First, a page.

Best Ever

Once in awhile, I like to talk about how numbers aren’t what they seem. In a world where people randomly throw numbers at us as proof that their products must be the best, I like to debunk that notion. With that in-mind, I’d like to comment on my blog’s numbers. Yesterday, my blog hit its “best ever” number of views.

This, of course, is my opportunity to do what other businesses do – to shout from the rooftops how popular my blog is, so well-loved, getting better all the time, etc… Unfortunately for me, I can’t be quite that upbeat about it. I’m too practical, for one, and understand that the numbers are seldom that clear, for another.

Let me pick apart the problems with the “I’ve proved I’m great” approach to bragging about the bigger numbers:

  1. Without knowing the goal of something and how the numbers translate to those goals, it’s hard to know whether the numbers prove that it is moving further toward its goal. For example, my goal for this blog is to get more leads for business. If I make a post that drives high numbers of people to read but of people who aren’t potential customers, then those high numbers aren’t impressive. Most of us now know that we can artificially drive up our readership numbers by writing posts about mud-wrestling, poisonous, vampire toads but that that doesn’t bring in the readers that we really want. Making those types of posts and claiming that those high readership numbers proves anything about my blog or my business is silly, but I still see people make claims like that.
  2. It doesn’t hurt to make occasional posts that aren’t specific to your desired readership – just don’t include those in your statistics. Back to point (1), It night be fine to occasionally post something that’s fun or off-topic, but if it’s a big hit in the readership numbers, it would be a good idea to exclude that post from your statistics. We all know how to exclude “outliers” from our LIMS and ELN data. Let’s apply that practice when we review anything relating to marketing, as well, such as our blog posts.
  3. Be careful to include external factors, whenever possible. As it happens, in another place in the electronic world, I just happen to know that, yesterday, I mentioned my blog with relation to something truly related to its goal. I also just happen to know that, on the whole, it’s something that people are interested in reading about. While I was moderately surprised to find that it drove my blog to its day of highest viewership, am not surprised that there was a large jump, overall. I also happen to know that a good number of those people who jumped to read aren’t necessarily potential customers, but that a good number possibly are. So, overall, not a bad day for driving business leads. I happen to know this based on what I said and where I said it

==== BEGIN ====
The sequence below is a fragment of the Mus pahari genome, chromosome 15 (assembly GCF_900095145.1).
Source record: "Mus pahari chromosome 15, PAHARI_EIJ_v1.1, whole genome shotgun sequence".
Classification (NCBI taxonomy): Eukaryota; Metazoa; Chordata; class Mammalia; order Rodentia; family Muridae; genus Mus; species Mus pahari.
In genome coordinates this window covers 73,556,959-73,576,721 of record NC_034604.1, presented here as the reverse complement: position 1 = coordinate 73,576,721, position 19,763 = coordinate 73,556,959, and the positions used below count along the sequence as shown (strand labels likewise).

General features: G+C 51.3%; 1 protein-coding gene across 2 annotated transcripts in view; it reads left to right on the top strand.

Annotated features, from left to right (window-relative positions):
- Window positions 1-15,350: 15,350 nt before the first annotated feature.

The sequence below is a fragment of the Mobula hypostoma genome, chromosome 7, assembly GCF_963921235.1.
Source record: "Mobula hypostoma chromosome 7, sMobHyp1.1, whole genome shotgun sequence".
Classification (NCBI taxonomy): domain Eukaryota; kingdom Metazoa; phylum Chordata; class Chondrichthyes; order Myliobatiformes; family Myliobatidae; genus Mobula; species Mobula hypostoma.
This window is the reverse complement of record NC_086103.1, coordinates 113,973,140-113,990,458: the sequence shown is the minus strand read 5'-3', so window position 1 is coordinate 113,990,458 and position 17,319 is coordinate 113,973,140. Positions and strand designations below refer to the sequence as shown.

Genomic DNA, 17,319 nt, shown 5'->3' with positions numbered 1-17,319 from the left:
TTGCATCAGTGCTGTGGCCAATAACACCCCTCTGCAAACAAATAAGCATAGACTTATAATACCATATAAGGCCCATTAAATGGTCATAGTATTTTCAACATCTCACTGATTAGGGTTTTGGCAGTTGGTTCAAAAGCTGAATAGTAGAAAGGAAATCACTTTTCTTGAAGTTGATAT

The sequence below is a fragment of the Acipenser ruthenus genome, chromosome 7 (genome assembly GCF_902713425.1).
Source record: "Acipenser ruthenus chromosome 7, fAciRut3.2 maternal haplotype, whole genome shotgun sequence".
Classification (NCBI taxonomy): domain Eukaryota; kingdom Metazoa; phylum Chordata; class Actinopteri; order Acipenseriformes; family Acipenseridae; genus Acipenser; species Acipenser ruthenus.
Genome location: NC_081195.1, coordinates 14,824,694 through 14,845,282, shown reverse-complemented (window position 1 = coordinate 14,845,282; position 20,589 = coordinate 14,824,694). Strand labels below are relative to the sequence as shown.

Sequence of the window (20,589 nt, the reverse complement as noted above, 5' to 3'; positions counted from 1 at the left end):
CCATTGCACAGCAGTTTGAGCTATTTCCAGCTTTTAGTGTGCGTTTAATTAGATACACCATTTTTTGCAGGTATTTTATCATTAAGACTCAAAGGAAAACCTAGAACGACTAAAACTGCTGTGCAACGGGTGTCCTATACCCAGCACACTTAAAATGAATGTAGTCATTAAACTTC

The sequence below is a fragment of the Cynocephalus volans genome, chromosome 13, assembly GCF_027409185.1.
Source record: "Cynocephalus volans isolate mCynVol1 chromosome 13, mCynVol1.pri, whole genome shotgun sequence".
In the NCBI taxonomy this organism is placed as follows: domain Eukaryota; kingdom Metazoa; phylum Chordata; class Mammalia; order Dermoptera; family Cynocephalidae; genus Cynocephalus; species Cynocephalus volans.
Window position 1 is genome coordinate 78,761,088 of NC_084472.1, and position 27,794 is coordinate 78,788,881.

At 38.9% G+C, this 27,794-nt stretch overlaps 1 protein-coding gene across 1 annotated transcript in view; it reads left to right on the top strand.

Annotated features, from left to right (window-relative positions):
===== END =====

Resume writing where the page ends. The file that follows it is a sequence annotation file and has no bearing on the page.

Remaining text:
Now that I’ve said all this, I suppose it’s too late to claim that the high number means that practically everyone in the industry must be now reading my blog, that it’s the de facto standard for our industry reading, and that my phone and e-mail will now be so busy that I will need to start consuming nothing but Power bars to keep up with it. Still, it’s not too shabby, either.  🙂

Gloria Metrick
GeoMetrick Enterprises

2 responses on “Best Ever

  1. Numbers in marketing are almost always misleading. For instance… I run a group on Linkedin that has nearly 65,000 members. Out of all those members, how many actually post discussions or reply with comments? I can tell you… Far less than 1%.

    Now I can tell you it is great to have a large group. It drives a ton of business but if you dig into the numbers, you would not be overly impressed. You would have to have millions of members to generate 10’s of millions in revenue. That being said, I am happy to have the group and it has been well worth the effort in building it. I am sure the same applies to your blog or you would have to question its value.

    • Note to readers: while the numbers might seem low on participation in the group just mentioned in the last comment, this might not be far from the average. In-person groups have a fairly low participation numbers, but on-line groups have what seem to be minuscule participation numbers.

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